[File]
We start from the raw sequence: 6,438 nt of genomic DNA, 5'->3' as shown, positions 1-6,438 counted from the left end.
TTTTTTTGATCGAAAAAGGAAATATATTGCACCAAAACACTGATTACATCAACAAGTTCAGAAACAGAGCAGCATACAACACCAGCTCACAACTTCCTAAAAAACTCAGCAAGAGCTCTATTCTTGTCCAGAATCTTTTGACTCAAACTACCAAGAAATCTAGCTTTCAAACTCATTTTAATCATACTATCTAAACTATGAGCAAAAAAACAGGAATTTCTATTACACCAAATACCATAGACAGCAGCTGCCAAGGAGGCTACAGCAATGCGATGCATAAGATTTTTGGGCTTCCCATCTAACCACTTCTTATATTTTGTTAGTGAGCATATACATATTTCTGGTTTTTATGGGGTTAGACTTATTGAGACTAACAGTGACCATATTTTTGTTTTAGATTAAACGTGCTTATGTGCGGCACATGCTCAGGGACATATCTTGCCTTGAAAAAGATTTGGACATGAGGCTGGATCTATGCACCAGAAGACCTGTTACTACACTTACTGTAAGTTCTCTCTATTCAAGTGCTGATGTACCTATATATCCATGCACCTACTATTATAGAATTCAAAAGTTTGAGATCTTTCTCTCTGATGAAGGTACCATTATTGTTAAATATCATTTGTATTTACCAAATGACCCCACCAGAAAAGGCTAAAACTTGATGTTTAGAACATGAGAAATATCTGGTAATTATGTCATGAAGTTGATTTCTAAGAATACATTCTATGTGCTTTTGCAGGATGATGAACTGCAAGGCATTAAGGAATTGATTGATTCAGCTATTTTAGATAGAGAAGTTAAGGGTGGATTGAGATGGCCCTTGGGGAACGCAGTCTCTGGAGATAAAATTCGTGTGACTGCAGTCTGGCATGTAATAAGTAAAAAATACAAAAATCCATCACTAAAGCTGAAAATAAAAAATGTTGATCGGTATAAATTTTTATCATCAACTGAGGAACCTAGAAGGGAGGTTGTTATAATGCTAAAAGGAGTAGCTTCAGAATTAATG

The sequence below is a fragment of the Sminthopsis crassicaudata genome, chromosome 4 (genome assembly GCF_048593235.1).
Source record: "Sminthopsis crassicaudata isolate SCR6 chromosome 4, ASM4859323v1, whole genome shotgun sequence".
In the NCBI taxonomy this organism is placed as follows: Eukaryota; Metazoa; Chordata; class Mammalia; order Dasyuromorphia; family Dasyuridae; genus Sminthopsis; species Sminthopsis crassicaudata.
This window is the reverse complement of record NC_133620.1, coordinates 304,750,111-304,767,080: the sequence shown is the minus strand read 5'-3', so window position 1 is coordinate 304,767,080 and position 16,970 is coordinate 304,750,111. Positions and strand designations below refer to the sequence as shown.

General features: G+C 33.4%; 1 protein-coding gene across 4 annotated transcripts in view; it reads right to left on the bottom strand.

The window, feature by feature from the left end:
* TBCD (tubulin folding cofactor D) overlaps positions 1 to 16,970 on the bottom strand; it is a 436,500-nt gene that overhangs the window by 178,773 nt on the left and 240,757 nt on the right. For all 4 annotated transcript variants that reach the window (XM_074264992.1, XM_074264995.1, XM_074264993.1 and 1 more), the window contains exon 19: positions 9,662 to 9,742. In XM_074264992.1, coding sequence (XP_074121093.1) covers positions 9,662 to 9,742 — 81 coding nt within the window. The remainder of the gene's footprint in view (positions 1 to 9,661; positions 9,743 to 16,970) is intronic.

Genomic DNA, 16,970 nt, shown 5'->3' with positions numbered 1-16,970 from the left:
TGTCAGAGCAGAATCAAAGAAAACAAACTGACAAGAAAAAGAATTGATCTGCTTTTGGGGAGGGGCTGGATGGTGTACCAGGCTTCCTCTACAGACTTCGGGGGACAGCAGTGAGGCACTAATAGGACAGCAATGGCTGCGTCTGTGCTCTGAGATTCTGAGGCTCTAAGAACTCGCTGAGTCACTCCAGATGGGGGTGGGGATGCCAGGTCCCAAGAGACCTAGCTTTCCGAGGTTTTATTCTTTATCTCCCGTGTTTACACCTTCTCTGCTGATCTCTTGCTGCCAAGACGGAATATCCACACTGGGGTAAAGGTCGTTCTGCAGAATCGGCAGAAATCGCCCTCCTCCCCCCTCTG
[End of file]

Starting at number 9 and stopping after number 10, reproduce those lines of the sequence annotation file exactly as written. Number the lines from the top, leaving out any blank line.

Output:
* TBCD (tubulin folding cofactor D) overlaps positions 1 to 16,970 on the bottom strand; it is a 436,500-nt gene that overhangs the window by 178,773 nt on the left and 240,757 nt on the right. For all 4 annotated transcript variants that reach the window (XM_074264992.1, XM_074264995.1, XM_074264993.1 and 1 more), the window contains exon 19: positions 9,662 to 9,742. In XM_074264992.1, coding sequence (XP_074121093.1) covers positions 9,662 to 9,742 — 81 coding nt within the window. The remainder of the gene's footprint in view (positions 1 to 9,661; positions 9,743 to 16,970) is intronic.

Genomic DNA, 16,970 nt, shown 5'->3' with positions numbered 1-16,970 from the left: